Thailand’s junta has lifted martial law but replaced it with new orders retaining sweeping powers for the military under a section of the interim constitution that has been lambasted by rights groups.
‘As of now there is a royal order to lift martial law across the kingdom,’ said an announcement on military television on Wednesday.
It added that the controversial law will be replaced by special security measures outlined in the interim charter which critics say allow junta chief and premier Prayut Chan-O-Cha to wield even greater powers.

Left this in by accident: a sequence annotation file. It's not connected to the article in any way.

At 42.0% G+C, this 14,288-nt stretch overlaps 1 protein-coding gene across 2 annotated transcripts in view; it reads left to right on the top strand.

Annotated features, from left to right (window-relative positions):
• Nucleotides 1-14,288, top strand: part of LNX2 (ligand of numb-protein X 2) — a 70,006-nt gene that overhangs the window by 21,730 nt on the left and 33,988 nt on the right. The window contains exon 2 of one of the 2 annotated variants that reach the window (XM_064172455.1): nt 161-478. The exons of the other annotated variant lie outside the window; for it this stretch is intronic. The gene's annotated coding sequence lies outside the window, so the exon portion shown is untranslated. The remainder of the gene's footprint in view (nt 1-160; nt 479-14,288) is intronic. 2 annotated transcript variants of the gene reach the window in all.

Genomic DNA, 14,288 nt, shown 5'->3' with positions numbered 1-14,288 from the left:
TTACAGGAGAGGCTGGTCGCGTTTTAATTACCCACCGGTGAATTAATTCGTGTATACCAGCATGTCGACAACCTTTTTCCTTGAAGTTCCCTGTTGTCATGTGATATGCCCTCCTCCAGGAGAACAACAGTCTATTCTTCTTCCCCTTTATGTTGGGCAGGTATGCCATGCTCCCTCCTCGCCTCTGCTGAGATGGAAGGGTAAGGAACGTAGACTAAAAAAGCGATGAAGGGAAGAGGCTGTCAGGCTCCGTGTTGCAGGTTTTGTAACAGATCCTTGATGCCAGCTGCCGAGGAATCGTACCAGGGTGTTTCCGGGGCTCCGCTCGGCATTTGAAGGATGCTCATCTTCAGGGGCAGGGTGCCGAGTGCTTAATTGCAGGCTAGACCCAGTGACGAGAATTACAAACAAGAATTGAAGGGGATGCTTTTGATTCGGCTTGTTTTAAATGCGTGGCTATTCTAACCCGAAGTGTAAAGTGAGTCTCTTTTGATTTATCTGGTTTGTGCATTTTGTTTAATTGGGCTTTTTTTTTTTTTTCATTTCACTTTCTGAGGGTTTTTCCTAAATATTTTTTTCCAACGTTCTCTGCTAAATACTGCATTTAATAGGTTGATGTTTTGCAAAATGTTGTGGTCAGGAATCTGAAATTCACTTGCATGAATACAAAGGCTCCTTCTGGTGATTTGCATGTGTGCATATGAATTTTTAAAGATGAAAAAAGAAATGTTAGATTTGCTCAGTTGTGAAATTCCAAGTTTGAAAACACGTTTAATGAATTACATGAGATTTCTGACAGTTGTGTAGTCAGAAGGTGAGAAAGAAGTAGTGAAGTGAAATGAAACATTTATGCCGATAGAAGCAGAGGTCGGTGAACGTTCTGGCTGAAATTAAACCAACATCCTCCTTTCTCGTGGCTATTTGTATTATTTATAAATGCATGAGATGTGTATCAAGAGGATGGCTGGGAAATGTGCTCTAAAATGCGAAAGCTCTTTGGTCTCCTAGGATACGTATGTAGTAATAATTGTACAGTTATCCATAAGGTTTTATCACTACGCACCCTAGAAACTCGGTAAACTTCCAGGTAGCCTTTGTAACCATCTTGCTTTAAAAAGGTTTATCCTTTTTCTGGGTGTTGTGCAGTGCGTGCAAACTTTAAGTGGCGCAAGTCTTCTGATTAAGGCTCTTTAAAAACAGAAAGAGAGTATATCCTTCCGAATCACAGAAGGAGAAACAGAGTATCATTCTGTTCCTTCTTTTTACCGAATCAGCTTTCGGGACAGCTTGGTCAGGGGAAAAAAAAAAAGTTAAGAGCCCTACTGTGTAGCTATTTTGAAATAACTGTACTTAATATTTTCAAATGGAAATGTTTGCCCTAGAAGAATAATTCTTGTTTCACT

The former army chief imposed martial law and seized power last May following the ousting of Yingluck Shinawatra’s democratically-elected government after months of often violent street protests.
Under the new orders announced late Wednesday political gatherings of more than five people will still be banned, as they were under martial law.
The rules have been imposed to ‘handle any actions that will destroy peace and order and national security, also any violations against the NCPO (junta)’, the announcement said.
Last year’s coup was the latest twist in a decade of political conflict broadly pitting a Bangkok-based middle class and royalist elite – backed by parts of the military and judiciary – against pro-Shinawatra urban working-class voters and farmers from the country’s north.